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Length: 157 pages1 hour

A step-by-step guide with simple, easily adaptable Excel® templates showing you how to find the answers to frequently asked financial questions (interest rates, present and future value, annuities, commercial and mortgage loans, retirement planning and bond investing) without the use of mathematics.

Publisher: BookBabyReleased: Jul 21, 2014ISBN: 9781483532301Format: book

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**Summary **

How much do you need to save each month in order to have, say, €500,000 when you retire? Is paying for your car on a monthly basis a good deal? Which bank gives you a better deal for your deposits? Are you paying too much on your loan? Is the minimum payment on your credit card a wise choice? Is it better to take you lottery winnings as a lump-sum or over 30 years?

This book will try to analyze such issues using a practical tool: Microsoft Excel®. It will provide simple templates whereby you can get the answers you need by simply changing the appropriate values.

I will assume that you are not reading this book for detailed information on how to make money in the stock, bond, derivative, commodity or foreign exchange markets since you can get all that information from specialized textbooks or qualified financial advisors. Instead, I will concentrate on the elements that will contribute into sound personal financial management: saving, borrowing and investing money wisely by making informed decisions. I’m sure that most of the information provided in this book is, one way or another, scattered all over the internet but isn’t it nice to have all you need, or almost all, in just one place?

Although finance and mathematics are intertwined, the use of mathematics is virtually absent since Excel’s® built-in financial functions simplify the process. Simple arithmetical operations are used, when necessary, to explain specific concepts.

I assume very basic knowledge of Microsoft Excel ® 2007 or 2010. If you don’t feel comfortable with Excel®, you can follow a very good series of twelve free YouTube tutorials in the following link:

**http://www.youtube.com/watch?v=JfJpplCNe8w **

It is very important to enter formulas correctly in the formula bar either directly or using the syntax of built-in functions. The first step in entering formulas and built-in functions is the equal

sign: =. We will be using built-in functions almost predominantly.

In the figure below, the formula that calculates the sum of the values in cells B1, B2, B3 and B4 is entered in cell B5 as follows:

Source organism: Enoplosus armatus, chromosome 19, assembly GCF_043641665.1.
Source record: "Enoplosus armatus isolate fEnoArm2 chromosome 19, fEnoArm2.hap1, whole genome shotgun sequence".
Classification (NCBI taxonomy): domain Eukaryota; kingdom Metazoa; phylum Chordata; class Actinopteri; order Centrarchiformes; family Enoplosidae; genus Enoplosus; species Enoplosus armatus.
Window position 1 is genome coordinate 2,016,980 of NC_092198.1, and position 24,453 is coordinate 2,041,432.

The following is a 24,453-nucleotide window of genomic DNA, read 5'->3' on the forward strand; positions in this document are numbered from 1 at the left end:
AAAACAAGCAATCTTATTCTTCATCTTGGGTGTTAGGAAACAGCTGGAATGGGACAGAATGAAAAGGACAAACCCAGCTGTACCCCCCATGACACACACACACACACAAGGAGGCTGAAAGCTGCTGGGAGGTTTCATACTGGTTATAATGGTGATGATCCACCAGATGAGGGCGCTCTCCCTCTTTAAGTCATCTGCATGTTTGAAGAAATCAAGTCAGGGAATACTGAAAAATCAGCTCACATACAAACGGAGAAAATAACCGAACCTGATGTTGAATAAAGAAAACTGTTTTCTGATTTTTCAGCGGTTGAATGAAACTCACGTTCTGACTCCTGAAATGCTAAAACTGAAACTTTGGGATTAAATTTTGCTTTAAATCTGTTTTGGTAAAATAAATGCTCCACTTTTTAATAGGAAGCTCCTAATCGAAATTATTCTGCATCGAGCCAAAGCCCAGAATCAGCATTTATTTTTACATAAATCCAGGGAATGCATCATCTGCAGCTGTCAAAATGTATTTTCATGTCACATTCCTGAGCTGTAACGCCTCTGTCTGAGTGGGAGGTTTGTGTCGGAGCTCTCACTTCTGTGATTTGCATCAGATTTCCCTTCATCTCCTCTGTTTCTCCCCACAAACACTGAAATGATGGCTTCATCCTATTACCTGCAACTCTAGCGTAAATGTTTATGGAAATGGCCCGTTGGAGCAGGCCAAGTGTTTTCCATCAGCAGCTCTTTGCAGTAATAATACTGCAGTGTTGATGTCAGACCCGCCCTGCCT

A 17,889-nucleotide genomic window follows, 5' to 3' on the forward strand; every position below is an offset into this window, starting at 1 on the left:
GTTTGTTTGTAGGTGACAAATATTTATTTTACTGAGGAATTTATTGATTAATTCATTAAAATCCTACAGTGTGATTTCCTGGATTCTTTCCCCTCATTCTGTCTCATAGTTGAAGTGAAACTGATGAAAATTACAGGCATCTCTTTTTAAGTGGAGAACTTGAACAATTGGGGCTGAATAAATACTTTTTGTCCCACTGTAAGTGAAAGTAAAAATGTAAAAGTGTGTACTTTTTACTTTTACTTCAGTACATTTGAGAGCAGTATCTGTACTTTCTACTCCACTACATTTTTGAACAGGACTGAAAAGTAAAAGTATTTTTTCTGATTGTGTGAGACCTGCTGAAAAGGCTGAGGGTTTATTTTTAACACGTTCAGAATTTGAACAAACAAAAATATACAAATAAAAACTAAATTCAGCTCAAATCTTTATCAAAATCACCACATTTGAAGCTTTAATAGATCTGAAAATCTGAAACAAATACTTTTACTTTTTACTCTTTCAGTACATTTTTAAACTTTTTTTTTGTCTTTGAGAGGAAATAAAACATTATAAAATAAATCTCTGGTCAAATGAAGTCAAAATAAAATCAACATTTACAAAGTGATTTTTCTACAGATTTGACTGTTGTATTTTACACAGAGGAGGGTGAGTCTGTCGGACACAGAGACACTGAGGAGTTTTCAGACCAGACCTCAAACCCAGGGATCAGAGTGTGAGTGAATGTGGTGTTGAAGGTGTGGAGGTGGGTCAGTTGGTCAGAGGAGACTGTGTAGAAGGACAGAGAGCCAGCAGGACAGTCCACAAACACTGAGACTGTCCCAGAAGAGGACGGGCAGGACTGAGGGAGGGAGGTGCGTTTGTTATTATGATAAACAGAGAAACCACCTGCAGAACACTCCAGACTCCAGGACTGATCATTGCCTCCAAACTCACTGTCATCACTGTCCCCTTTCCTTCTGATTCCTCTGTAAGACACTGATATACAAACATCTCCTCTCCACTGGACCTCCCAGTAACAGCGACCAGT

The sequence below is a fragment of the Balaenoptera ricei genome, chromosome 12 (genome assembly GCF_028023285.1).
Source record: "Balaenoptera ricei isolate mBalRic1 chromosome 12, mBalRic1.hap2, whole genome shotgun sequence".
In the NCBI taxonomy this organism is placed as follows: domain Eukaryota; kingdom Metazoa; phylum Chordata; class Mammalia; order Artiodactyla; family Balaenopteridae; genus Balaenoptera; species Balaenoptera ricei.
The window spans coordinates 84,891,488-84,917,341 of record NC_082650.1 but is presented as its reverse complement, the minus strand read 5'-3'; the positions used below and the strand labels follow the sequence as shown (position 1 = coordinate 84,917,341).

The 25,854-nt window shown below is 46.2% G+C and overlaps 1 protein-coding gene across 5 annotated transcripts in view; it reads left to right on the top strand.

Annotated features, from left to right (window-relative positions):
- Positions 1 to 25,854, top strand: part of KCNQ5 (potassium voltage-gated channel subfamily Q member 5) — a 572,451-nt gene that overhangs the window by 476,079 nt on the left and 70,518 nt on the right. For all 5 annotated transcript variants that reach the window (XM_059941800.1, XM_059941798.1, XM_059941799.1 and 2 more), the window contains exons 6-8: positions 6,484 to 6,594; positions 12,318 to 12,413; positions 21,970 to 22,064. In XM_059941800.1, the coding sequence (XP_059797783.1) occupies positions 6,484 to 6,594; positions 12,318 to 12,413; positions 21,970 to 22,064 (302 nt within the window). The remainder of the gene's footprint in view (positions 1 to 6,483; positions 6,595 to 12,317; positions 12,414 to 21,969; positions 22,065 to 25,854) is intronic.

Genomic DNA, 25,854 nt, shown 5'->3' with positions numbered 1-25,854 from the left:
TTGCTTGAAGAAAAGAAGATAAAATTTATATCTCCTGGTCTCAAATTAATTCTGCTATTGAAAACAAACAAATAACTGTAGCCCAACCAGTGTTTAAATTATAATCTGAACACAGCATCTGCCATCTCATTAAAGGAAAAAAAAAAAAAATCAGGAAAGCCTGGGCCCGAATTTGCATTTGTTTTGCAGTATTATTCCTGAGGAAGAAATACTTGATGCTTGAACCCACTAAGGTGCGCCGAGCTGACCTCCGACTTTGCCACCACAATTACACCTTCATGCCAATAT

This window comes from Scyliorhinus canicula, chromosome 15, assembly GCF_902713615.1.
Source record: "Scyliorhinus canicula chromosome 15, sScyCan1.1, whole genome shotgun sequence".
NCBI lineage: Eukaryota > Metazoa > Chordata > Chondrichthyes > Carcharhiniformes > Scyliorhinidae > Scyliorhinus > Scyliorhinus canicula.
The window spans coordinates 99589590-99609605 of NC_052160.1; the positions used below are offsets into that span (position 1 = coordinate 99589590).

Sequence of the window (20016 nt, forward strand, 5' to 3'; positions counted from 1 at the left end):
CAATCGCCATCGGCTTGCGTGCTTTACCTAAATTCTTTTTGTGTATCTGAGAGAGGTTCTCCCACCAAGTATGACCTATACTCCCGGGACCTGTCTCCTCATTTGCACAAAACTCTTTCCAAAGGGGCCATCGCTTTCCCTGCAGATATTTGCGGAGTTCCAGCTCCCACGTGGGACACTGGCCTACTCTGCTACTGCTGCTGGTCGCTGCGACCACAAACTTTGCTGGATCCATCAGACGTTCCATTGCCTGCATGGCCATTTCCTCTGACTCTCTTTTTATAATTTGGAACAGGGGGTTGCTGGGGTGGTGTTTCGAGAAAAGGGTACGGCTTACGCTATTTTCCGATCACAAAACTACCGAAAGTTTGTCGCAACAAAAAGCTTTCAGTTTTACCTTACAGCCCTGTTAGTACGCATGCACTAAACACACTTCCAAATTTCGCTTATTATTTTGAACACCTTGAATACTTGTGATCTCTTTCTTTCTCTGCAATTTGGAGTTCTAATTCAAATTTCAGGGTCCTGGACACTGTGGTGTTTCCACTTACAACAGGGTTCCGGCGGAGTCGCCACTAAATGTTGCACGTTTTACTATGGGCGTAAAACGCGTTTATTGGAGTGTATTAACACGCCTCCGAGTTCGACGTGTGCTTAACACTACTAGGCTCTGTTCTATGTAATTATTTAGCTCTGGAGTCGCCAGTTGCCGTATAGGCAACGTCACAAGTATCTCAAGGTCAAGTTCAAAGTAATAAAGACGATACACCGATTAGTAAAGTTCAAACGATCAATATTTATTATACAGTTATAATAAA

Step 1: Enter the equal sign: =

Step 2: Click on cell B1 and it will appear in the formula bar

Step 3: Enter the plus sign: +

Step 4: Click on cell B2 and it will appear in the formula bar.

Step 5: Enter the plus sign: +

Step 6: Click on cell B3 and it will appear in the formula bar

Step 7: Enter the plus sign: +

Step 8: Click on cell B4 and in the formula bar

Step 9: Press the Enter

key

The number 700 will appear in cell B5.

Alternatively, we can calculate the sum of the values in cells B1, B2, B3 and B4 by using the SUM function.

Step 1: Enter the equal sign: =

Step 2: Type SUM or click the *fx *button in the formula bar and search for it

Step 3: Open parenthesis: (

Step 4: Select the cells B1, B2, B3, B4 with the mouse or write B1:B4.

Step 5: Close parenthesis: )

Step 6: Press the Enter

key

The number 700 will appear again in cell B5. The figure below shows the process.

**Present value (PV): **the amount of money invested or borrowed at a certain interest rate and for a certain time period. It is also known as capital or principal (P) or present worth (PW).

**Future value (FV): **what an amount of money invested or borrowed is worth at a future date. If we borrow €2,000 today for three years, how much will we owe at that time? Similarly, if we deposit €5,000 into a bank account, how much will it be worth two years from now? It includes the PV and the interest earned or paid.

**Interest rate (I, or rate in Excel syntax): **the price paid for the use of money for a specific time period. The interest rate is expressed as a percentage but is often used in its decimal rather than its percentage form when performing calculations. To express the interest rate as a decimal, simply divide it by 100. A few examples:

A 10% interest rate: 0.10 (10/100)

A 5% interest rate: 0.05 (5/100)

A 15% interest rate: 0.15 (15/100)

**Number of periods (n or nper in Excel syntax): **the time period for which the money is borrowed or invested. It denotes how often interest is paid; it can be annually, semi-annually, quarterly, monthly, weekly, daily or continuously.

**Cash flows**: money payments; *cash inflows *(positive flows) represent money coming in while *cash outflows *(negative flows) refer to money going out. For the borrower, the present value (PV) is positive and the future value (FV) negative. For the lender, the PV is negative and the FV positive.

**Currency**: all the examples in the book use the euro as the default currency. However, this is only indicative as you can perform the same calculations using the dollar, the pound or any other currency by simply selecting the desired currency in the Format cell

menu. In all probability, your version of Excel®, depending on where you live, will have the local currency as the default currency.

Financial decision-making, whether you are a financial wizard or just an ordinary individual, involves the estimation of the money (or cash flows) expected to be received sometime in the future.

Money has time value. When investing money today, we expect a return on our investment. Having €1 today is worth more than €1 available tomorrow. That is, a specific amount of money today is equivalent to a

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